Adams 14 school board member Bill Hyde, who was under investigation for an incident in which he grabbed a student by the arm, resigned Wednesday.
In a written statement announcing his resignation Wednesday, Hyde indirectly referenced the investigation.
“My contribution has been far less than what I had hoped for and I see little opportunity over the balance of my term for circumstances to change,” Hyde wrote in a statement.
Last month, Hyde, was visiting a classroom at Monaco Elementary where his wife was substitute teaching. School officials called deputies after a child reported that he was hurt by Hyde. The Adams County Sheriff’s Office decided not to pursue charges.
District leaders hired their own investigator to look into the incident and banned Hyde from any district classrooms during the investigation. As of Friday, the investigation was still ongoing.
Hyde maintained that he acted appropriately, and had asked for a quick resolution to the investigation.
Hyde was first elected to the Adams 14 school board in 2017, and his term was set to end in 2021. In his time on the board, Hyde was often a minority voice, criticizing the administration and the board for a lack of transparency. He was also vocal against charter schools.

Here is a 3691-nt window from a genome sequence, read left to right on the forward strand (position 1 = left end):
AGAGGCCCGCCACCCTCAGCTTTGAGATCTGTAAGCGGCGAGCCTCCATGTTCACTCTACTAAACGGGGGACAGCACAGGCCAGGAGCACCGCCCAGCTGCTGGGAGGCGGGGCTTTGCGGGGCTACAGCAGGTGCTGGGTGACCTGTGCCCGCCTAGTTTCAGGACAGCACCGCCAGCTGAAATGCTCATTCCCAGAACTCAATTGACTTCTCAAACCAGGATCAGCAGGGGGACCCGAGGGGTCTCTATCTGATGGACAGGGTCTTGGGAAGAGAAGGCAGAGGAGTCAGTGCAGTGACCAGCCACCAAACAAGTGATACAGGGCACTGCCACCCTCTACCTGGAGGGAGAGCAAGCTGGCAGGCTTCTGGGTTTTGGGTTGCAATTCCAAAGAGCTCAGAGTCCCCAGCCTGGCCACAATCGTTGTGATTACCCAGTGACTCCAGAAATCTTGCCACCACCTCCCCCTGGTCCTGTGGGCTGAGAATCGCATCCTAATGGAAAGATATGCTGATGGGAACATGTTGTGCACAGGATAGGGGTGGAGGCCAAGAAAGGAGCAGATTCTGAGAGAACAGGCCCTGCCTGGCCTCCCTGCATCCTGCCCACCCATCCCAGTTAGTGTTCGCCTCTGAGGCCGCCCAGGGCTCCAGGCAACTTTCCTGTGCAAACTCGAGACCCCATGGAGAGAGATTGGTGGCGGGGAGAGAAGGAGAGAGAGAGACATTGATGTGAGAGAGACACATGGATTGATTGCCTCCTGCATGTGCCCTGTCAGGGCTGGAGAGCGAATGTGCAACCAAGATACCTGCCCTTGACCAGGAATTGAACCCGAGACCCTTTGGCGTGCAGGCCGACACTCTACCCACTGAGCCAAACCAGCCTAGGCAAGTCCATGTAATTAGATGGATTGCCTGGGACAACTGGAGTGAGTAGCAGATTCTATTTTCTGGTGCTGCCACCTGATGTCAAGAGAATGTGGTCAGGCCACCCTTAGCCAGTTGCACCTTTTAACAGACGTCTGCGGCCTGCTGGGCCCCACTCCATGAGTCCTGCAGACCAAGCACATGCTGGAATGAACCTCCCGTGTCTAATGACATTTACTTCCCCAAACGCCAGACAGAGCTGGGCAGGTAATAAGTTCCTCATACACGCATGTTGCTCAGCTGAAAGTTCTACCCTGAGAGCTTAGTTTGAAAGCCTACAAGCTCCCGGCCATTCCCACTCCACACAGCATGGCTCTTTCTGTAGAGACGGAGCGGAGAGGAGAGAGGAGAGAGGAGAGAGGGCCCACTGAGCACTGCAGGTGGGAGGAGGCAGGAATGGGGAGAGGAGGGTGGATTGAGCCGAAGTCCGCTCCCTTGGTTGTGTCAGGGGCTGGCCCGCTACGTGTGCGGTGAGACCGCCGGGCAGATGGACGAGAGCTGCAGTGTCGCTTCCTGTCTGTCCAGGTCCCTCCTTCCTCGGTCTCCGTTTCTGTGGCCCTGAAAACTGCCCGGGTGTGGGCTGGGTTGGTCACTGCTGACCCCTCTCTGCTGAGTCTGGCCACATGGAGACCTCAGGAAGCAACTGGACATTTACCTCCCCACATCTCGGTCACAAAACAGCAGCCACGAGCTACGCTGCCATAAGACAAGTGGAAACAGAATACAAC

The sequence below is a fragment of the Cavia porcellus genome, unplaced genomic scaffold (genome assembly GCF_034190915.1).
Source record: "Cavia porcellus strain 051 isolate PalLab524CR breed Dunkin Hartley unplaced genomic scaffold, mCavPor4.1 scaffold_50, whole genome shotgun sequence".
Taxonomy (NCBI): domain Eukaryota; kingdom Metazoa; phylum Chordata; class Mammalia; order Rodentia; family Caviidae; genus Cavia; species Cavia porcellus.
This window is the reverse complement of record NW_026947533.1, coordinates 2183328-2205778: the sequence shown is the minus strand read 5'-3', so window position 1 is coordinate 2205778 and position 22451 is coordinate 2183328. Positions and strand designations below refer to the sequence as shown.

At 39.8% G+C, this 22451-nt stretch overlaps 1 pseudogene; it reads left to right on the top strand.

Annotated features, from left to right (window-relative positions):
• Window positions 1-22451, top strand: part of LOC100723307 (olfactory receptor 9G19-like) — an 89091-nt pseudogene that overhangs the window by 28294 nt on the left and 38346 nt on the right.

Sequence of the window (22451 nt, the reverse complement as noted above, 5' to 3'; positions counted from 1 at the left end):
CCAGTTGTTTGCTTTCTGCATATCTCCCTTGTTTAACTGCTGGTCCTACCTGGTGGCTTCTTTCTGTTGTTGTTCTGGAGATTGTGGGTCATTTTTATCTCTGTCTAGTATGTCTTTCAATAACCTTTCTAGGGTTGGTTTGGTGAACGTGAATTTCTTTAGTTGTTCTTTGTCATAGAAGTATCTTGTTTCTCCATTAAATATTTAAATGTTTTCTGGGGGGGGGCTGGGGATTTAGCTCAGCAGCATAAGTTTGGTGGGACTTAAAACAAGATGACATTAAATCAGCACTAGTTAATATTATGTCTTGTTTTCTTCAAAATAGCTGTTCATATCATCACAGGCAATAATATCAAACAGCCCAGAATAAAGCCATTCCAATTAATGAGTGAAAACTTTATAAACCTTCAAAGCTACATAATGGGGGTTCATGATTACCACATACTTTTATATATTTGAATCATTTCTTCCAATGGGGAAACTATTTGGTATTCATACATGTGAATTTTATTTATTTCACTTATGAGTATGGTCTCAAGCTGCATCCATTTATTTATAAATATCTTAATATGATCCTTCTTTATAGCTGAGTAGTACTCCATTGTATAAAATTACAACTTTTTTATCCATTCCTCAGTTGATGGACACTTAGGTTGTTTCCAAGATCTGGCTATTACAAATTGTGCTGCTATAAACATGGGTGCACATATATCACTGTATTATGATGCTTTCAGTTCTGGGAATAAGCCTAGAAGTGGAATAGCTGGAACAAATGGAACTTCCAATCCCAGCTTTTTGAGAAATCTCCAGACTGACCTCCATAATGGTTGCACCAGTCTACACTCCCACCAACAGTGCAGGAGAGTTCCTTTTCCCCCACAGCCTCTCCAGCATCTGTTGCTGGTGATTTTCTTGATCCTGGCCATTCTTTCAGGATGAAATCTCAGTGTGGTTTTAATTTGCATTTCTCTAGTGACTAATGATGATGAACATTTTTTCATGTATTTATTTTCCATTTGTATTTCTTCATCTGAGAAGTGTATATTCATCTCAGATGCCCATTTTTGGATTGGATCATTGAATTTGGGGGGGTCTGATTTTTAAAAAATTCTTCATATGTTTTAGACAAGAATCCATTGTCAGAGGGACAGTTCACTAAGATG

Most recently, Hyde was a member of the community team tasked with reviewing and recommending an external manager to run the district. Even before joining the group, he advocated for the selection of Mapleton, a neighboring district, as Adams 14’s external manager.
The state ordered the troubled Adams 14 district in November to hire an external manager to give up much of its authority to try to improve the district’s academic achievement. The Adams 14 board this month selected the Mapleton district as the external manager, but the state Board of Education must also vote on upholding the selection next month.
Hyde is the second board member to step down in the past year. Former board president Timio Archuleta resigned in June citing a need for new energy and ideas to lead the district.
According to state law school boards have 60 days to appoint a new member to fill a vacancy. The law does not specify how a board should seek out candidates for appointment.